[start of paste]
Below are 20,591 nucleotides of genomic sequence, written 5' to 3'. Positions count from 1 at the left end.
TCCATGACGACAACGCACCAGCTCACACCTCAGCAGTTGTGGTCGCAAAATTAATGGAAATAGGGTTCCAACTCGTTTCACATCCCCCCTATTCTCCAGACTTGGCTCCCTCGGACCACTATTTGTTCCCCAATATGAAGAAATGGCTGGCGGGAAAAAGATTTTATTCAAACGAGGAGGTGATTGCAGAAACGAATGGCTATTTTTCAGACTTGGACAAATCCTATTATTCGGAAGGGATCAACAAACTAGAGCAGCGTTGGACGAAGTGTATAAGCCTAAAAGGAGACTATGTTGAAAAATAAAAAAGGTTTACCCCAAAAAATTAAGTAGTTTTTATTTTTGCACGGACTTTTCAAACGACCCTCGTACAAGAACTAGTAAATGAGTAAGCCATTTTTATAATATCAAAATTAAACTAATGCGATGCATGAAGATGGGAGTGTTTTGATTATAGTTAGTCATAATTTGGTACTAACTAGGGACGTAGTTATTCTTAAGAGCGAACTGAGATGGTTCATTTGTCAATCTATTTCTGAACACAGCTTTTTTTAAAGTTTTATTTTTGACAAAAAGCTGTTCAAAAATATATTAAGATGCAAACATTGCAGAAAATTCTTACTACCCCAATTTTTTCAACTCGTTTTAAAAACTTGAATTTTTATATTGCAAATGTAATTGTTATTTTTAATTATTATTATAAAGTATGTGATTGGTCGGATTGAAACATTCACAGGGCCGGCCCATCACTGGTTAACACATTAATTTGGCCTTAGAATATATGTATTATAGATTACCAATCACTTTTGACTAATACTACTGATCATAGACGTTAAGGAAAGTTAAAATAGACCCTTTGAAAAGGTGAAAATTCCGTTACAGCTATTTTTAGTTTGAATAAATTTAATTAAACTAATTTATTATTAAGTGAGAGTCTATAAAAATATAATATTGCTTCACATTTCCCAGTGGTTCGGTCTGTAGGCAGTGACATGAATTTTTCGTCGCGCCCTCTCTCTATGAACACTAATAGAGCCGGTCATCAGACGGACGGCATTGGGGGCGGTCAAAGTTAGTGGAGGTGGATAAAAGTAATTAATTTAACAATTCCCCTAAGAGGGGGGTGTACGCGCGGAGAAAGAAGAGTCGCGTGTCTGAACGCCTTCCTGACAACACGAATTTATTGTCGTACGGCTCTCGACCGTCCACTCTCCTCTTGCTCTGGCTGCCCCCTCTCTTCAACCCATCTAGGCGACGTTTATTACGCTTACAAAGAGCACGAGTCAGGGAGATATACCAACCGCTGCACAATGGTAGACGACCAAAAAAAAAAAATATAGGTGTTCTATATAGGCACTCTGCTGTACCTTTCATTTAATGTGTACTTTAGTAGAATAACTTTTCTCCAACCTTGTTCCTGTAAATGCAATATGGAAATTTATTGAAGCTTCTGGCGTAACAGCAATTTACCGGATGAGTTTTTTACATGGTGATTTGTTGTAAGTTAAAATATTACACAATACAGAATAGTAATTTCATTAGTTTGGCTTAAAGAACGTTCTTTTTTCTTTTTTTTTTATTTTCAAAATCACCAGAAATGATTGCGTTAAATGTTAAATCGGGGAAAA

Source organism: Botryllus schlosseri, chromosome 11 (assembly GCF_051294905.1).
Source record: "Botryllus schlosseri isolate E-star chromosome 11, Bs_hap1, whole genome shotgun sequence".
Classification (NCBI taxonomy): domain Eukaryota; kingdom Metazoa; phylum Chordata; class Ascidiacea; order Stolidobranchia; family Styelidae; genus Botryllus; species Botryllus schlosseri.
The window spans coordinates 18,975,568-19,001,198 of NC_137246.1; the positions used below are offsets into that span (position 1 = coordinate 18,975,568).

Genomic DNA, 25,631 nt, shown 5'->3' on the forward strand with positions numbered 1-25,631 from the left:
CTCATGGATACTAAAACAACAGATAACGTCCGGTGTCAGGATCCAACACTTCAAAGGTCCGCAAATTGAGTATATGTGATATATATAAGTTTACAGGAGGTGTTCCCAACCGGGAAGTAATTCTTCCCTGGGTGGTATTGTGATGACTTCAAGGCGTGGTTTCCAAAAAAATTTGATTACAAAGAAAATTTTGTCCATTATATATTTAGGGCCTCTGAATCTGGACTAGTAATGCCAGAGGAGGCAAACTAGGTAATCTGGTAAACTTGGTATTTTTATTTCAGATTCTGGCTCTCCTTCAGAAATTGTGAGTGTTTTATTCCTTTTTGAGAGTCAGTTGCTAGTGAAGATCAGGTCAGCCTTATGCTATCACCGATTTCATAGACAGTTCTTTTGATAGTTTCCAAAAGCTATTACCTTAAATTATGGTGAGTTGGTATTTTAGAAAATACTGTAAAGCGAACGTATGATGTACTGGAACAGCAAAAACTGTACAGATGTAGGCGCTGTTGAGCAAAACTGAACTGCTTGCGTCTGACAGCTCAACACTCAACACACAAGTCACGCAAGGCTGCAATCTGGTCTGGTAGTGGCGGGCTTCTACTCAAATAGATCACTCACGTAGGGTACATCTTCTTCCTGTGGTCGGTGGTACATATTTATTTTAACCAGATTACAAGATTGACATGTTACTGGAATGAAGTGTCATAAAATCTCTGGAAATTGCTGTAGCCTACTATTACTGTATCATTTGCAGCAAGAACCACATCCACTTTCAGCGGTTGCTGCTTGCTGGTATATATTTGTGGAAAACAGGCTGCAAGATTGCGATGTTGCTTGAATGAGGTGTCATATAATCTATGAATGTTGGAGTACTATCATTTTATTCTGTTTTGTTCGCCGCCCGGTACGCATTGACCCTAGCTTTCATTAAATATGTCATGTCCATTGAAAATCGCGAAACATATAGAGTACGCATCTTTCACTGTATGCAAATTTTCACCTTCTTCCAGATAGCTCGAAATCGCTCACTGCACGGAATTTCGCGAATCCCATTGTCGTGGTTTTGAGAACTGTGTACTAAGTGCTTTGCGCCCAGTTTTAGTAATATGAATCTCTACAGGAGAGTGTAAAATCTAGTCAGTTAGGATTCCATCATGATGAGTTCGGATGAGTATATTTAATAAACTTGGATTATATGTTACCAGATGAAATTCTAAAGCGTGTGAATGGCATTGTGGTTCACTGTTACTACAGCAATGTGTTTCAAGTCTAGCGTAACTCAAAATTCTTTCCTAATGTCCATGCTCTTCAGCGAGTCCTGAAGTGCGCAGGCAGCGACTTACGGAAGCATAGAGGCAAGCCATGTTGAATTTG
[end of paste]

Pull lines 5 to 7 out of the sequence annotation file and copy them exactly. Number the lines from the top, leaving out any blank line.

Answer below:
Classification (NCBI taxonomy): domain Eukaryota; kingdom Metazoa; phylum Chordata; class Ascidiacea; order Stolidobranchia; family Styelidae; genus Botryllus; species Botryllus schlosseri.
The window spans coordinates 18,975,568-19,001,198 of NC_137246.1; the positions used below are offsets into that span (position 1 = coordinate 18,975,568).

Genomic DNA, 25,631 nt, shown 5'->3' on the forward strand with positions numbered 1-25,631 from the left: